The collection includes ranching gear and basketry.
Sharlot Hall Museum in Prescott, Arizona, has a remarkable, ambitious woman to thank for its success. Sharlot Mabridth Hall (1870–1943) was, among other things, a historian, journalist, poet, collector and the first woman to hold office in the Arizona territorial government. In1928 she opened a small museum dedicated to Arizona history. Her collection of artifacts and photographs was commendable in its diversity and, along with the carefully planned landscape and gardens, grew over the next dozen years into today’s Sharlot Hall Museum. The heart of the museum remains an 1864 log house that served as the Governor’s Mansion. Built in Prescott for John Noble Goodwin, the first governor of Arizona Territory, it is the oldest territorial building on its original site.
Sharlot Hall was just 12 in 1882 when her parents headed southwest by covered wagon from Kansas and homesteaded near the Prescott Valley. Young Sharlot boarded in town for her schooling. There she got to know old-timer Henry Fleury, onetime secretary to Goodwin, who resided in the former Governor’s Mansion. Through Fleury’s accounts, Hall gained an appreciation for Arizona’s early history.
By 1907 Hall had collected enough American Indian artifacts and pioneer items, including diaries and historical documents, to consider opening a museum. She put the idea on hold, though, when in 1909 she was appointed territorial historian, becoming the first woman to hold public office in Arizona. It was a dream job, as the territory now paid her to collect the historic books and records that had long interested her. Over the next year the energetic Hall traveled to nearly every town and mining camp to meet other old-timers, including Indian elders, and to collect written documents and oral histories. Her tireless preservation efforts inspired others to help.
Hall’s desire to personally visit historic places prompted her 1911 summer journey into the little-known Arizona Strip with guide Allen Doyle. She kept field notes, published in 1975 as Sharlot Hall on the Arizona Strip (reprinted in 1999). When Hall’s mother died in 1912, the year Arizona won statehood, she returned to the family ranch to care for her father. But Hall remained politically active and in 1924 delivered Arizona’s electoral vote to Washington, D.C., taking the opportunity to visit museums and art galleries.
Back home she revived her dream of a Prescott museum, and in June 1927 the state gave her a lifetime lease on the old Governor’s Mansion, to serve as a gallery for her fine collection. Hall soon moved into what she called her “House of Memories” and began to restore it. “I asked for no money, either from the city of Prescott or from the state,” she said in a later interview. “I began with the sale of a few cattle that bore the brand of my father’s ranch, a brand he had used for 40 years.” When she opened the museum on June 11, 1928, first to sign the guest register was Arizona state historian George Kelly.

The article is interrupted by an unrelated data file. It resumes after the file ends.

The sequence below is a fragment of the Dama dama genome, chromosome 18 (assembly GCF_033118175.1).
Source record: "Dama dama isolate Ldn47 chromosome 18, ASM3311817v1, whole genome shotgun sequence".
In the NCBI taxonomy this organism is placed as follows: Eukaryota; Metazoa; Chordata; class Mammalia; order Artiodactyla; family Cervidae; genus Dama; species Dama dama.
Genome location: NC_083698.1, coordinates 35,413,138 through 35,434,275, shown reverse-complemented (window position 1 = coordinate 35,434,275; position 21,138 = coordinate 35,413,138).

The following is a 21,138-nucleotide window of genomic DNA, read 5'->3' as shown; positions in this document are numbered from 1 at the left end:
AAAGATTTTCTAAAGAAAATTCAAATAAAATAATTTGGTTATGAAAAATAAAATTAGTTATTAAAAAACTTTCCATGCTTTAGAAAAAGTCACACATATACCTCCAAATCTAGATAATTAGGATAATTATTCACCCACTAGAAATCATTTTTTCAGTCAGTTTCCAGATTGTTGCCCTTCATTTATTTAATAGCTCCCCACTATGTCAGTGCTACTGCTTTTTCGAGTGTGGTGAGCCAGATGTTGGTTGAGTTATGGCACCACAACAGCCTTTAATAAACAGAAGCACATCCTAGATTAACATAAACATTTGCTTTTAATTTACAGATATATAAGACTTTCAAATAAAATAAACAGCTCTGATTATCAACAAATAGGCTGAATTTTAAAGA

In the 1930s Hall, with help from the Civil Works Administration, expanded the museum. In 1936 she opened the Sharlot Hall Building, which holds exhibits, dioramas and aerial photos of Prescott. That year crews also built the log ranch house that holds Hall’s collection of ranching gear. Over the years the museum has added other buildings to the complex, including the Bashford House, a Victorian farmhouse that serves as the gift shop. Today seven buildings display artifacts from Arizona’s early days. The Hartzell Room houses the “Baskets Keep Talking” exhibit, featuring more than 400 baskets made by Yavapai, Western Apache, Hopi, Havasupai and other Indian peoples.
The Territorial Women’s Memorial Rose Garden honors more than 400 female pioneers. When the second territorial governor, Richard McCormick, occupied the log mansion, his young bride planted a red rosebush in the garden, but she and their newborn soon died in childbirth. Rose petals from the garden were placed on the shared coffin. As a young girl Hall passed the log house on her way to school and later said, “I seemed to see a lovely young face behind the window of the room where she had died, a face that had been as sweet and friendly as the roses.”
This year Sharlot Hall Museum (415 W. Gurley St. in Prescott), in recognition of the upcoming Arizona centennial, hosts the Arizona Ambassador Awards program, to honor pioneering women like Sharlot Hall herself. For more information call 928-445-3122 or visit www.sharlot.org.
Originally published in the June 2011 issue of Wild West. To subscribe, click here.